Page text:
The Tazewell County Genealogical & Historical Society believes that conserving our World War II veteran’s experiences is so important that in 2007 we recorded many of the Tazewell County veteran’s stories to preserve for future generations. Hundreds of veterans shared their unique experiences–many for the first time!
You’ll relive with “ordinary” men and women how their amazing sacrifices during these extraordinary times forged the values that made our people and nation great! No wonder they have been christened The Greatest Generation!
Hundreds of these memories were selected and published in an approximately 500 page 8.5″ x 11″ book entitled Tazewell County Veterans of World War II Remembrances. The book has a high quality, long-lasting library binding. Pictures of many of the veterans have been included with their stories.
Do not miss your opportunity to own this collection of personal remembrances! This manuscript will allow your children, grandchildren, and great-grandchildren to understand how our veterans responded when America called over 60 years ago! Here’s just a few excerpts:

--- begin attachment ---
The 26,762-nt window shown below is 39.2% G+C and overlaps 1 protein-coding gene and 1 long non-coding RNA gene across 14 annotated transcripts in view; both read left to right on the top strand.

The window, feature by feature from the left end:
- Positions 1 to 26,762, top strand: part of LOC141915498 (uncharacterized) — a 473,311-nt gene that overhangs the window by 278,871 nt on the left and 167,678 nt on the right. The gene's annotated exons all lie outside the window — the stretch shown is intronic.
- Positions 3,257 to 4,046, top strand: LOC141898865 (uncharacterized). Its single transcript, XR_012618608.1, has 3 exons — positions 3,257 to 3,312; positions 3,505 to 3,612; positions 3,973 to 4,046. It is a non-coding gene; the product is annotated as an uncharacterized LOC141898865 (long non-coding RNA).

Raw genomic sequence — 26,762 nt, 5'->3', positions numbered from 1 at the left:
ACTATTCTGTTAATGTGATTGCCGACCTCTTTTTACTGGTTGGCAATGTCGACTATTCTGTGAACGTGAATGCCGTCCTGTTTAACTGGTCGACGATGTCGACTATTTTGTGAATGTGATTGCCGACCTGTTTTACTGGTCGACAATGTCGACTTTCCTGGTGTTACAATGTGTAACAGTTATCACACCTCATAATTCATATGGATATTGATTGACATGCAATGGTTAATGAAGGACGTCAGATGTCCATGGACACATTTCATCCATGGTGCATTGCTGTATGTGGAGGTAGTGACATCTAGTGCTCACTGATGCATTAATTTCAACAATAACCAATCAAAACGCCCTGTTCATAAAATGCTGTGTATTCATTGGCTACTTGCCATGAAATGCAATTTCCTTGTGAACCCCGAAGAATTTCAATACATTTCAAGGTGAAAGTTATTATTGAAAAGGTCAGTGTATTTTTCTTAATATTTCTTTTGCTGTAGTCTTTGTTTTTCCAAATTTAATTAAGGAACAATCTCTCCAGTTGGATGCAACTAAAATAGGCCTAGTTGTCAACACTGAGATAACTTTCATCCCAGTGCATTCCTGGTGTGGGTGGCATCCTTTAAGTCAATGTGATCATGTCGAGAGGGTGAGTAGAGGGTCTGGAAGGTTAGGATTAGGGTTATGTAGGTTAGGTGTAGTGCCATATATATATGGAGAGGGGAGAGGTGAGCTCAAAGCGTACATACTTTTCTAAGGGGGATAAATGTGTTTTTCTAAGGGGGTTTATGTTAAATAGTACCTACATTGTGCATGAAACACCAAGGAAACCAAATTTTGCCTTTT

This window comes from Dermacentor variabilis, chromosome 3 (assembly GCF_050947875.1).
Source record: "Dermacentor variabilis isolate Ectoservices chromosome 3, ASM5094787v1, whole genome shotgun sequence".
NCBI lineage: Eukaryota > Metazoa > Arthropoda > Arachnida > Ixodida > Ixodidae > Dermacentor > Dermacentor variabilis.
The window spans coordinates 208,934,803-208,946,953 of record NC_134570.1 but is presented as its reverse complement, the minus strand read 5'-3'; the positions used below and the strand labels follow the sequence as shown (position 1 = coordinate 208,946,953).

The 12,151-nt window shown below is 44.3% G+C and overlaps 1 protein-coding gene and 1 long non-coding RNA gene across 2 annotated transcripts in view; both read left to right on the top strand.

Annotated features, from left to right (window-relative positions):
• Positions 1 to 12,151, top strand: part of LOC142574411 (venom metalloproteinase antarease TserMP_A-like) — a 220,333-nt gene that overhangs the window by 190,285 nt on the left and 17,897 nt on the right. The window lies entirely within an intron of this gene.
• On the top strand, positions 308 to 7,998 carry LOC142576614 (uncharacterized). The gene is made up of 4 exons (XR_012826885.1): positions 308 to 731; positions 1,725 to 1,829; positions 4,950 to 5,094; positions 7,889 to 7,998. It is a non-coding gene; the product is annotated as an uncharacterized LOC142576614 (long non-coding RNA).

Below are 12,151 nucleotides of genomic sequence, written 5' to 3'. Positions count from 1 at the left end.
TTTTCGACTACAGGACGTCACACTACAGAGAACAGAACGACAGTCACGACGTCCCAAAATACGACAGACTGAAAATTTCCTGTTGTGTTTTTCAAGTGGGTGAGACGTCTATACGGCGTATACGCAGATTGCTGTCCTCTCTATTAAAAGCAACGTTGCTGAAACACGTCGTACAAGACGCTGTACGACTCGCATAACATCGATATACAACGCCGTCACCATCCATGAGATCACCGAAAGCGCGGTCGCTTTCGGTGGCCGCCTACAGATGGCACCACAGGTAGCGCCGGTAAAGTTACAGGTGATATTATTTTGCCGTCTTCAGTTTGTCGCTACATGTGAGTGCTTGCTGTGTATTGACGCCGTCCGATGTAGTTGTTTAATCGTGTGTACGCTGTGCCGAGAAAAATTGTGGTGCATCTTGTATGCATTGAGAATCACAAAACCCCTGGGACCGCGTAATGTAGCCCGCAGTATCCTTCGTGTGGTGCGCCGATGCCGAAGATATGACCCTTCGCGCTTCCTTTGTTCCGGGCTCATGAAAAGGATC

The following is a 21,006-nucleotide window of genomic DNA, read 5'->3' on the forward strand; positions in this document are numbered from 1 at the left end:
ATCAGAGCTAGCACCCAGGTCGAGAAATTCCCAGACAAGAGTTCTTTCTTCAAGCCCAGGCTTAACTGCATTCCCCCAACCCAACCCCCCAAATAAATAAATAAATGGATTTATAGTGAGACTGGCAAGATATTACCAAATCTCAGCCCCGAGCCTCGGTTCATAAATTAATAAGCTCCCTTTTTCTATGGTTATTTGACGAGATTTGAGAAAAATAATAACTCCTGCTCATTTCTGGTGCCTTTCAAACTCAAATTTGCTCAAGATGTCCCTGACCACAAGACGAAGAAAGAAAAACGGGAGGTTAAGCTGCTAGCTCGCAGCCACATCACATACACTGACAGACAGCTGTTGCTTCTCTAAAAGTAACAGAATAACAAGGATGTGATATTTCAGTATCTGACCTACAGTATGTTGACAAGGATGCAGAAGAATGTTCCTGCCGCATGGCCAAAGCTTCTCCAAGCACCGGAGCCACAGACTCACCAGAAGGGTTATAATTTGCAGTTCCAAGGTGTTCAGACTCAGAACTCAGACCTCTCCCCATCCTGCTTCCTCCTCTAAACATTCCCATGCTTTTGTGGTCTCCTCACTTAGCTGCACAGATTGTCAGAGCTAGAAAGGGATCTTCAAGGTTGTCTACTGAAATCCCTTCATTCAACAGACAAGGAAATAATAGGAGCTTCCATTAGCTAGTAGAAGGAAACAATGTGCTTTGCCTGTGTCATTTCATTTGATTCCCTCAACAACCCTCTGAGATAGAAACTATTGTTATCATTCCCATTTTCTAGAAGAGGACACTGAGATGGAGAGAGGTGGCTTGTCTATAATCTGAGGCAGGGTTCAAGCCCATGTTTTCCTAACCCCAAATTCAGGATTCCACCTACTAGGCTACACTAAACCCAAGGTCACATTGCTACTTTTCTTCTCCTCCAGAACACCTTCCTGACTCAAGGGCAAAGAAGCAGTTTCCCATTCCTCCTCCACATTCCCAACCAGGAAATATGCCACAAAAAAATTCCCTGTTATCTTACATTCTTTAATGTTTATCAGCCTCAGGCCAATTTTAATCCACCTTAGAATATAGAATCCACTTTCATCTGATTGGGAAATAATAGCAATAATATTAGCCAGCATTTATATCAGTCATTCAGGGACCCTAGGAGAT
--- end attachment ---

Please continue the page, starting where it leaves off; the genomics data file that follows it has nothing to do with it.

Roy G. Cordts – U.S. Army
“I was drafted into the U.S. Army on February 24, 1943 at Peoria, Illinois. After weeks of basic training at Fort Jackson, South Carolina…
…My unit crossed the English Channel in June and was assigned to the 115th Infantry Regiment of the 29th Division, 1st Battalion, called “The Big Red One”. Every day we supplied the ammo to the front lines, running through the hedgerows under rifle fire. Our 1st Battalion defeated the Germans at St. Lo on July 18 and took many prisoners. We cleared the mine fields under fire, taking many casualties.
On the evening of August 4, 1944 shell fragments hit my friend Murphy and me…”
Justin Maxey – U.S. Navy
“…I was in the Amphibious Forces with basic training in Little Creek, Virginia at the Marine Corps installation. After basic training…
…When we were in Okinawa, the Japanese tried to bomb our ship, and we had to set on the windward side and make smoke to cover the ships so the Japanese wouldn’t know…”